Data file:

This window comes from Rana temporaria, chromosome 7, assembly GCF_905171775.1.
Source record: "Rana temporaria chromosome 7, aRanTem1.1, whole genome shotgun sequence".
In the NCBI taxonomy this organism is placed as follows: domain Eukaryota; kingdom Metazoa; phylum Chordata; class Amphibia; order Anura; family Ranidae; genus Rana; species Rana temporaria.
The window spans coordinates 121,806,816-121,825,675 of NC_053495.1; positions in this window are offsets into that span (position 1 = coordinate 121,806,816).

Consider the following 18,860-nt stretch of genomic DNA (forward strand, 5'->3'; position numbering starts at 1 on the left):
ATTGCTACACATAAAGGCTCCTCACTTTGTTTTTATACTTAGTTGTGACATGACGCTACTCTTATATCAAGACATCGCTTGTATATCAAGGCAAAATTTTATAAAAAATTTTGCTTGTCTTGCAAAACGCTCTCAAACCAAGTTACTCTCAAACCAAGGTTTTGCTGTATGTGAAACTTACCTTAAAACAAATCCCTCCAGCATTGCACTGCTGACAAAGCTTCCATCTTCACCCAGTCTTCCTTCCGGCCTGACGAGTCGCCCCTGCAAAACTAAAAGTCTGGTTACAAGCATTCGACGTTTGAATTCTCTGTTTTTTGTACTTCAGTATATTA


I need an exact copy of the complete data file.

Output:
This window comes from Rana temporaria, chromosome 7, assembly GCF_905171775.1.
Source record: "Rana temporaria chromosome 7, aRanTem1.1, whole genome shotgun sequence".
In the NCBI taxonomy this organism is placed as follows: domain Eukaryota; kingdom Metazoa; phylum Chordata; class Amphibia; order Anura; family Ranidae; genus Rana; species Rana temporaria.
The window spans coordinates 121,806,816-121,825,675 of NC_053495.1; positions in this window are offsets into that span (position 1 = coordinate 121,806,816).

Consider the following 18,860-nt stretch of genomic DNA (forward strand, 5'->3'; position numbering starts at 1 on the left):
ATTGCTACACATAAAGGCTCCTCACTTTGTTTTTATACTTAGTTGTGACATGACGCTACTCTTATATCAAGACATCGCTTGTATATCAAGGCAAAATTTTATAAAAAATTTTGCTTGTCTTGCAAAACGCTCTCAAACCAAGTTACTCTCAAACCAAGGTTTTGCTGTATGTGAAACTTACCTTAAAACAAATCCCTCCAGCATTGCACTGCTGACAAAGCTTCCATCTTCACCCAGTCTTCCTTCCGGCCTGACGAGTCGCCCCTGCAAAACTAAAAGTCTGGTTACAAGCATTCGACGTTTGAATTCTCTGTTTTTTGTACTTCAGTATATTA